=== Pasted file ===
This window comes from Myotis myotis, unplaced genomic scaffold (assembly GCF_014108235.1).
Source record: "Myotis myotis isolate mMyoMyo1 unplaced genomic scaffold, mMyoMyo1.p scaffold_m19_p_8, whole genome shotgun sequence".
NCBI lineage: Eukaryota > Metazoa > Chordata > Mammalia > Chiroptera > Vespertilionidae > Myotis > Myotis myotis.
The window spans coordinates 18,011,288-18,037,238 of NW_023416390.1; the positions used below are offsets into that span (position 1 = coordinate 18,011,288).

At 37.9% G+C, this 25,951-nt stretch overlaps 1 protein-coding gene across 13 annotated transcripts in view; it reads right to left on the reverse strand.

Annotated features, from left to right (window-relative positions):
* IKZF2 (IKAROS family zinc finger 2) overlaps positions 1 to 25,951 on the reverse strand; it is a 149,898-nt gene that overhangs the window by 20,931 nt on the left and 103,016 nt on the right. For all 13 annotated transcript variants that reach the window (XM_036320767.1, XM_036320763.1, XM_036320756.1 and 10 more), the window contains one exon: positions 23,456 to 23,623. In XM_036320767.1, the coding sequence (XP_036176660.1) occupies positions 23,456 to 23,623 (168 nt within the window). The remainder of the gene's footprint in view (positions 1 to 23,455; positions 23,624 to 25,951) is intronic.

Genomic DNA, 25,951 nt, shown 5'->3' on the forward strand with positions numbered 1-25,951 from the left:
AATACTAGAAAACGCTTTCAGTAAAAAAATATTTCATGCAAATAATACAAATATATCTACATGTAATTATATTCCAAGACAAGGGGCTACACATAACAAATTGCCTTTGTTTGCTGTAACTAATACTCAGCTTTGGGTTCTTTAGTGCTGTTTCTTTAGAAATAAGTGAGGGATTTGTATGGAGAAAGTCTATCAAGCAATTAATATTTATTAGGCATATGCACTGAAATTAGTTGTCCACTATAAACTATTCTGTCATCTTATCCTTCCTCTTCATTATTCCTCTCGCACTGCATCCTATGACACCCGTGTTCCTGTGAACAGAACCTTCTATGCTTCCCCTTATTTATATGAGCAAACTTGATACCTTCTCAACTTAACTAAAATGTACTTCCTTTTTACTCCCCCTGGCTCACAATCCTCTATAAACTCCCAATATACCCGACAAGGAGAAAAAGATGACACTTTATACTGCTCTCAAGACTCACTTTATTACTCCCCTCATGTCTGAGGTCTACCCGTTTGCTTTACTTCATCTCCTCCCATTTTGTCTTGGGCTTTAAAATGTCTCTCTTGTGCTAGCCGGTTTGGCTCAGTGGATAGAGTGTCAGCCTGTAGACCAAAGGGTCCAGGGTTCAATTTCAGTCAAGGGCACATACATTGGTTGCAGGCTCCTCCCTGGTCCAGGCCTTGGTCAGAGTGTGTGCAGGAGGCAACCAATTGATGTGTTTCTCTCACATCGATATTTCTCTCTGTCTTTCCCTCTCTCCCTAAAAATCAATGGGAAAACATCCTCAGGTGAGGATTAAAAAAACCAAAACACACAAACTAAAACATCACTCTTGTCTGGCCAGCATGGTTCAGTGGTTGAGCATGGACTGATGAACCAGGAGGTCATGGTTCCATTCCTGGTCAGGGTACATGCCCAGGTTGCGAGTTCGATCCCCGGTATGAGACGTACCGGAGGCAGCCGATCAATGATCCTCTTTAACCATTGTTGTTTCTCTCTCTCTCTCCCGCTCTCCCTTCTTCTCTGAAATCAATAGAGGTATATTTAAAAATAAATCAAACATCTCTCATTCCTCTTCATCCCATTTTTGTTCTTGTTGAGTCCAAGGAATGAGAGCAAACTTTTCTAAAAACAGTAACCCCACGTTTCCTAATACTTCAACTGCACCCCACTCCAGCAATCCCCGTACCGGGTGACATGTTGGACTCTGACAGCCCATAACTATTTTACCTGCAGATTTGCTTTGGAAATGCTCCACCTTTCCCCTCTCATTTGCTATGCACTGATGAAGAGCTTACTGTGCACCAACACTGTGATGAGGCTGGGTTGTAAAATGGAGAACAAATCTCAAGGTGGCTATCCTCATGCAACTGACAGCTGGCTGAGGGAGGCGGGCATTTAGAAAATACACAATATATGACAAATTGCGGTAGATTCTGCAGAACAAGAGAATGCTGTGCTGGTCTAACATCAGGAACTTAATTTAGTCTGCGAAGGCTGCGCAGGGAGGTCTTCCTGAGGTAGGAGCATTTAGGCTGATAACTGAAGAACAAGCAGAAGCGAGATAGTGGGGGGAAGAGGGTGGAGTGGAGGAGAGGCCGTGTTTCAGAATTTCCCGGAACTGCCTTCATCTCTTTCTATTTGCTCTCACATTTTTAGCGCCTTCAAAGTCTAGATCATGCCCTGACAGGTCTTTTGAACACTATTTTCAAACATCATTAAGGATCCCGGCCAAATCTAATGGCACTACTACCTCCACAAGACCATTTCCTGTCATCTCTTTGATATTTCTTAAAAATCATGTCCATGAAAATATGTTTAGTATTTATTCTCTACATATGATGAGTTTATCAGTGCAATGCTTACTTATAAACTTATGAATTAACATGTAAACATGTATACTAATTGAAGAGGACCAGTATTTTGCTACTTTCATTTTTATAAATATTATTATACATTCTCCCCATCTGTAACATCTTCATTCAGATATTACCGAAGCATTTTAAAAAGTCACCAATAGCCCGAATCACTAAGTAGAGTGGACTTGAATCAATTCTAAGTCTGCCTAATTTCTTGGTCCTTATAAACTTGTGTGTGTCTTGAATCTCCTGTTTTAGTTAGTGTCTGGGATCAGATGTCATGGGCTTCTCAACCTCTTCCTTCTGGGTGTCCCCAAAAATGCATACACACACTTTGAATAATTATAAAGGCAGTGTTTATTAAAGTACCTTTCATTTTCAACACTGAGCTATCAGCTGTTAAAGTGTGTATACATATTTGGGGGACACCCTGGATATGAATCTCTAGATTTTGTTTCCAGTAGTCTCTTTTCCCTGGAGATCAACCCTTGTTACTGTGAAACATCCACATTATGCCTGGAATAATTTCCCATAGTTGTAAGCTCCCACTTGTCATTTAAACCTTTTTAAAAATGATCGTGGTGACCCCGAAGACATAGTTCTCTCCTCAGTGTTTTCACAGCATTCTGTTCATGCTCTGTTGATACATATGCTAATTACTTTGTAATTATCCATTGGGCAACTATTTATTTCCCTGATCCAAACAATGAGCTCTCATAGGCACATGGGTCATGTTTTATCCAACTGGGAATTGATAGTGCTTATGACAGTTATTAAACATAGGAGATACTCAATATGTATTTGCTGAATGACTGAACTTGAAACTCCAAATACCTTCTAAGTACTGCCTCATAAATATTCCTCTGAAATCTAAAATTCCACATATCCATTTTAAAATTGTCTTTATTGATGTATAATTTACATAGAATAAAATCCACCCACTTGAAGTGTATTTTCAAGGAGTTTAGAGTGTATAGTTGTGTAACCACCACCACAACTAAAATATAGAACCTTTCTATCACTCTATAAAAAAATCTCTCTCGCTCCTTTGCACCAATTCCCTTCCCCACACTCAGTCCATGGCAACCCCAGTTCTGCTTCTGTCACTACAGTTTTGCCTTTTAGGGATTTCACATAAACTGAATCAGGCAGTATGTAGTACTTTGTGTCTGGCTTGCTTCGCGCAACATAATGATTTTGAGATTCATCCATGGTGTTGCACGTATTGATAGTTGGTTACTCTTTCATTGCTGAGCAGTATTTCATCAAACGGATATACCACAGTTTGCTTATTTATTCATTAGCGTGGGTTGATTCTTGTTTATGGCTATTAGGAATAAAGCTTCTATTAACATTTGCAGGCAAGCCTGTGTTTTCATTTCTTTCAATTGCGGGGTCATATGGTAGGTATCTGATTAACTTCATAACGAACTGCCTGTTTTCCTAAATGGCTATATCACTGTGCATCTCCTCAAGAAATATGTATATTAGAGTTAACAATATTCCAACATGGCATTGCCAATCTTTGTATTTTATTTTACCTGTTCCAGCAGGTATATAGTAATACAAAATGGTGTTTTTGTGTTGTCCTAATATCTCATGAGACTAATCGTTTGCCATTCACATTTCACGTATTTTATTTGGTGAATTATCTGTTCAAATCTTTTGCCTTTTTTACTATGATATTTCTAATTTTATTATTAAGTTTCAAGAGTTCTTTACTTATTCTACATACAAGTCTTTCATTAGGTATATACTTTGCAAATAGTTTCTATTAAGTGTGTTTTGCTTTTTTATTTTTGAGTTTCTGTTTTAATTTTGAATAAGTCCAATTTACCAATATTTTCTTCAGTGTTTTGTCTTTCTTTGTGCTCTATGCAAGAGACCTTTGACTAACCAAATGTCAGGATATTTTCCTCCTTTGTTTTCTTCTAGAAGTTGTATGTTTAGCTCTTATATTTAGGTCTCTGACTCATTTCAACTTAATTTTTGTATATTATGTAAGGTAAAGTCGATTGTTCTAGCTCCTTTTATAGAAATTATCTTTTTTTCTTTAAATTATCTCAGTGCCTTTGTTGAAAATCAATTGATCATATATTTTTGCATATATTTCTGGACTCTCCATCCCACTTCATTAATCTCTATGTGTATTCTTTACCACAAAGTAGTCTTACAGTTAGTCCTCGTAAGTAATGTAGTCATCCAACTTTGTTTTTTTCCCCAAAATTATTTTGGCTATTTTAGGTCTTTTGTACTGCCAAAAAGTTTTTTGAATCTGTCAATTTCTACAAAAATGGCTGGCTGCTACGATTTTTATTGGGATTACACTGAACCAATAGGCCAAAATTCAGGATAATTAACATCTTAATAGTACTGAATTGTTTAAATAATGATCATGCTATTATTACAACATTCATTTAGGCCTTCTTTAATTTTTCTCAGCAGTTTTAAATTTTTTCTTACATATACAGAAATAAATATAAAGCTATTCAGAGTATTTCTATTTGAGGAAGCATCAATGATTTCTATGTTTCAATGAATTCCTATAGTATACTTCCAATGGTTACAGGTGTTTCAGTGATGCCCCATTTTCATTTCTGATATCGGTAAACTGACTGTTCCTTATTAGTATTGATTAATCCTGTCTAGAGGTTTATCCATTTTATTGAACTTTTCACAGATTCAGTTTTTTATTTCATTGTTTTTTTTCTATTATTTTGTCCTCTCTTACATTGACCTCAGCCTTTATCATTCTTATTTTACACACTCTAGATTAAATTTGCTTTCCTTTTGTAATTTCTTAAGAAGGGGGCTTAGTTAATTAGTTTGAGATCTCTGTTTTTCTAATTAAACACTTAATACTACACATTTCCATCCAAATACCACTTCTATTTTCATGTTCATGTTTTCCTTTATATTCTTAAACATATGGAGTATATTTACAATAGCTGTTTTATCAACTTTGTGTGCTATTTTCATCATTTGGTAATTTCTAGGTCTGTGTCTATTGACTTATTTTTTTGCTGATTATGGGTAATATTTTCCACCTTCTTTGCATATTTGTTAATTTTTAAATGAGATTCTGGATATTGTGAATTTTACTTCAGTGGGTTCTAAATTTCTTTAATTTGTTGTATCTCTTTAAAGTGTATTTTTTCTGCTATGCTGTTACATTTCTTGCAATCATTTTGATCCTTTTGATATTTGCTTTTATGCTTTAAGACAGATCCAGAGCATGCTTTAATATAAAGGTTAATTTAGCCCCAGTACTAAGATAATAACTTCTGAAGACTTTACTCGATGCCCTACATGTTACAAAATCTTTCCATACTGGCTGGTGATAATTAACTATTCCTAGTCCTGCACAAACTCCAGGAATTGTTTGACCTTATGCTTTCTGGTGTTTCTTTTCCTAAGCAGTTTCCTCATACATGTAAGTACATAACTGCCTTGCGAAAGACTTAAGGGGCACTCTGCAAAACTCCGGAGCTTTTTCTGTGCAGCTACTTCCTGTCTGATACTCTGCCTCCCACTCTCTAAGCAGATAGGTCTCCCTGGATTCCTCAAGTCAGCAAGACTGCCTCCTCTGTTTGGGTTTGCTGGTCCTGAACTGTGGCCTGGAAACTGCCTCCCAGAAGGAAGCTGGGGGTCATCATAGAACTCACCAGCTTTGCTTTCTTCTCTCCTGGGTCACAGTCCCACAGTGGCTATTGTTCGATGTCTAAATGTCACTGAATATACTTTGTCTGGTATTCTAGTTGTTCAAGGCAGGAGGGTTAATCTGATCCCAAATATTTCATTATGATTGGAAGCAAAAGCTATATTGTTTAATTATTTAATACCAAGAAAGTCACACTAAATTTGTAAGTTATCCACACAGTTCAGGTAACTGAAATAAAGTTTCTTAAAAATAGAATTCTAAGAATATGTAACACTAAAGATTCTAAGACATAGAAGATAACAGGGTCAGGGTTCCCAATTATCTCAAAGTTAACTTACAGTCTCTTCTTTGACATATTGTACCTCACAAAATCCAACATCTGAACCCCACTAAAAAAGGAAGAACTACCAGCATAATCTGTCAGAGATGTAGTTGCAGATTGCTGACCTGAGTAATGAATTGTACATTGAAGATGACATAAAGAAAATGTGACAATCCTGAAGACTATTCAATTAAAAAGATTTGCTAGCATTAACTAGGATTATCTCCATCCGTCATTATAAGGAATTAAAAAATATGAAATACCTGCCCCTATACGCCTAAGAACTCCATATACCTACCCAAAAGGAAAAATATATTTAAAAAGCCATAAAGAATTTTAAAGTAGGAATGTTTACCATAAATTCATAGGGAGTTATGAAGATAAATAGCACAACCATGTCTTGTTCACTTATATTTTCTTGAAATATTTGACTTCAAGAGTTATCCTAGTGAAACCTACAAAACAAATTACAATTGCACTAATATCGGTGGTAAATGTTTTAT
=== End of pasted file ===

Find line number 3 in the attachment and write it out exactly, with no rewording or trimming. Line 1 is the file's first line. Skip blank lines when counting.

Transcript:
NCBI lineage: Eukaryota > Metazoa > Chordata > Mammalia > Chiroptera > Vespertilionidae > Myotis > Myotis myotis.